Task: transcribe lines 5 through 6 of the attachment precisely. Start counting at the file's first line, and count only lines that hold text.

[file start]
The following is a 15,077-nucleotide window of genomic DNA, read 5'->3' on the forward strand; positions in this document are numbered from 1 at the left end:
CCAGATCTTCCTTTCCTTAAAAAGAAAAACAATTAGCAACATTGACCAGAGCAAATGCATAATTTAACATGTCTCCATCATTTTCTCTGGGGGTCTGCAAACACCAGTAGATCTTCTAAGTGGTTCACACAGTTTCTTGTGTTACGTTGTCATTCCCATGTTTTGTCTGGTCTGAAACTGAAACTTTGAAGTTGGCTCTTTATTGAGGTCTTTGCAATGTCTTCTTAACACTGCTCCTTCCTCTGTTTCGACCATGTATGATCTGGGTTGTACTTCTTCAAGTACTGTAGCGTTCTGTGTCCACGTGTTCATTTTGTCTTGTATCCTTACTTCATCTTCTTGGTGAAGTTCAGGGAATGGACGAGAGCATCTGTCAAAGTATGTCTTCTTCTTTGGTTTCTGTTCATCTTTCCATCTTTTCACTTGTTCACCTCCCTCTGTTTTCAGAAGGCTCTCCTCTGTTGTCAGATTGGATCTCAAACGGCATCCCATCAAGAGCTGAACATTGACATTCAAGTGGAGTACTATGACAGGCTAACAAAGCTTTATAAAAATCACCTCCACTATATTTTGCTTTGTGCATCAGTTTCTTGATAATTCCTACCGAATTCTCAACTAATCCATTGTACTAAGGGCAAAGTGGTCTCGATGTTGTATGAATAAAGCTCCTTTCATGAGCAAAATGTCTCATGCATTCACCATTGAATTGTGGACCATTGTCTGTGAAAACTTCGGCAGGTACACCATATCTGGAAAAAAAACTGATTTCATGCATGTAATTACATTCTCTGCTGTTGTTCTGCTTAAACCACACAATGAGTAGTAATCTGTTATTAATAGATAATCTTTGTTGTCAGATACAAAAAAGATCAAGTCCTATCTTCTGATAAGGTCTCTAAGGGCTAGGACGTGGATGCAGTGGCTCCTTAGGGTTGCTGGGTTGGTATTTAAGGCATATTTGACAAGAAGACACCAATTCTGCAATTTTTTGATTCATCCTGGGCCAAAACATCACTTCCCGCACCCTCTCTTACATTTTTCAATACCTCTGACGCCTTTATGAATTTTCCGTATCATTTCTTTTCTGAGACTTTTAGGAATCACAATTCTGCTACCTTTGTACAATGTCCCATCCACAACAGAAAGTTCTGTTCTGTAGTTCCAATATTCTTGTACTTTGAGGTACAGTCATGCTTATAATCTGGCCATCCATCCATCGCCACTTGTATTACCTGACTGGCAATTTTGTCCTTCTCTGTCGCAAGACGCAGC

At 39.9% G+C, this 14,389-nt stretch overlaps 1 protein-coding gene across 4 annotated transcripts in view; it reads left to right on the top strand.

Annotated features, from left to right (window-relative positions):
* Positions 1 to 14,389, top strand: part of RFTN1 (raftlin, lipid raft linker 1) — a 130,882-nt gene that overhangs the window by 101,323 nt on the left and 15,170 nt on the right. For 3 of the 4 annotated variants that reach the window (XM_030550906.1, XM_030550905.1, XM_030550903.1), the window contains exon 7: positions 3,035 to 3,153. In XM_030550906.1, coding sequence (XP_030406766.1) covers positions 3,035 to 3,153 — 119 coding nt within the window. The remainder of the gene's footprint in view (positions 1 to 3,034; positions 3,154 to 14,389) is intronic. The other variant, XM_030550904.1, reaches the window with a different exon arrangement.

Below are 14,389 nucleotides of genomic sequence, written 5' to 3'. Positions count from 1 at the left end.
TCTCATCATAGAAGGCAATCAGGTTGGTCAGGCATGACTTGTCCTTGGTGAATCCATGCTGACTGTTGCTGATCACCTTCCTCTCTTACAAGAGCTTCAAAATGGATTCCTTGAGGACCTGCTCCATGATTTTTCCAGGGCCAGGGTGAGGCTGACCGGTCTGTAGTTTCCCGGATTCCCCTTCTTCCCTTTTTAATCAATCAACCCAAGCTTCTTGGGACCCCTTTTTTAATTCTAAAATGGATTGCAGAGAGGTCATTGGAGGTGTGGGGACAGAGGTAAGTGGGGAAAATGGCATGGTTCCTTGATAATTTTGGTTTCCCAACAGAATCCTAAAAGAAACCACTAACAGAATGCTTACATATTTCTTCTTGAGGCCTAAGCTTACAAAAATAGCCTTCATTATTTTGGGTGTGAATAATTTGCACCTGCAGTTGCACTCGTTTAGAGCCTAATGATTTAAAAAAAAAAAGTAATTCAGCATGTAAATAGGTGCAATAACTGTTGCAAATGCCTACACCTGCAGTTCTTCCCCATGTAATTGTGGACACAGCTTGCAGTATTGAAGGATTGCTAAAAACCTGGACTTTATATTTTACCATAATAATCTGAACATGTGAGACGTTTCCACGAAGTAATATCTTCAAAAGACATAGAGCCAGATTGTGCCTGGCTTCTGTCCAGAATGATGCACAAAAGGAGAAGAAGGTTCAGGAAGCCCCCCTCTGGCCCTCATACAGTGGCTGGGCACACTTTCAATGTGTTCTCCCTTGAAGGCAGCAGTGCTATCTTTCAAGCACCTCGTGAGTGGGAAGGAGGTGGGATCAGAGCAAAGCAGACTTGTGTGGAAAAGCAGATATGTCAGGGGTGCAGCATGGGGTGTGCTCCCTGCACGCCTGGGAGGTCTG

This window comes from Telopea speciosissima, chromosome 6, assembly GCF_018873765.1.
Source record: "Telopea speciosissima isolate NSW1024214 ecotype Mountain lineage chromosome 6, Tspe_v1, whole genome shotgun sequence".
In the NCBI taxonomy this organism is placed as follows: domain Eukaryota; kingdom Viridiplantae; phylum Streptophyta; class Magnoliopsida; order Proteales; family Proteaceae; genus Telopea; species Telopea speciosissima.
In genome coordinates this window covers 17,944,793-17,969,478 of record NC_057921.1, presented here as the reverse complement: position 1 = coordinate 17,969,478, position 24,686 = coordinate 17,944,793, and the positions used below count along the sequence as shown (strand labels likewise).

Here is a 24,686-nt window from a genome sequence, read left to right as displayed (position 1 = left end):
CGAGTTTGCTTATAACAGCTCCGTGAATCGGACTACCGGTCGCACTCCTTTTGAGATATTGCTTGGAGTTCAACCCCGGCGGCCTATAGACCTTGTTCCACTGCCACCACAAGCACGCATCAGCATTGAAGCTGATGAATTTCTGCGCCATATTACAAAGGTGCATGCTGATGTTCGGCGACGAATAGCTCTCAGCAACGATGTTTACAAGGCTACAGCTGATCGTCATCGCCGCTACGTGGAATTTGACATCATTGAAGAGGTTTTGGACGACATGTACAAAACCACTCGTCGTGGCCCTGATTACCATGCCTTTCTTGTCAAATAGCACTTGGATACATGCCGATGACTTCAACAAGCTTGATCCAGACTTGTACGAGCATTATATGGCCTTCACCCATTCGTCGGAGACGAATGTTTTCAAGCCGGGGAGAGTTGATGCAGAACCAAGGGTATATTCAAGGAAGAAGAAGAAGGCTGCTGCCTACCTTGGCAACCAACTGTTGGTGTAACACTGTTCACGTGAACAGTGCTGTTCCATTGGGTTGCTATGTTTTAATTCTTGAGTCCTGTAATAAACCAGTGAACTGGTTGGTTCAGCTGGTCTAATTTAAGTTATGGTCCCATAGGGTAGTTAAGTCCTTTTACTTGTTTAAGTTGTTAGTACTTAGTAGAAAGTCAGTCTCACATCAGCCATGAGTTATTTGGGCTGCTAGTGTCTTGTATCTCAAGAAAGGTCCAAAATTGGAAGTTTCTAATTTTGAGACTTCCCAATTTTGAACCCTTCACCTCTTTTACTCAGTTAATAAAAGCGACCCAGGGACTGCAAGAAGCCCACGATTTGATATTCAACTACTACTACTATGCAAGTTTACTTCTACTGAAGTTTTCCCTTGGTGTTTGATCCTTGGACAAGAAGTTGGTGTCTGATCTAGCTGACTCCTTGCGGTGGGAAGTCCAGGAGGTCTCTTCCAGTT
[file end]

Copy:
* Positions 1 to 14,389, top strand: part of RFTN1 (raftlin, lipid raft linker 1) — a 130,882-nt gene that overhangs the window by 101,323 nt on the left and 15,170 nt on the right. For 3 of the 4 annotated variants that reach the window (XM_030550906.1, XM_030550905.1, XM_030550903.1), the window contains exon 7: positions 3,035 to 3,153. In XM_030550906.1, coding sequence (XP_030406766.1) covers positions 3,035 to 3,153 — 119 coding nt within the window. The remainder of the gene's footprint in view (positions 1 to 3,034; positions 3,154 to 14,389) is intronic. The other variant, XM_030550904.1, reaches the window with a different exon arrangement.

Below are 14,389 nucleotides of genomic sequence, written 5' to 3'. Positions count from 1 at the left end.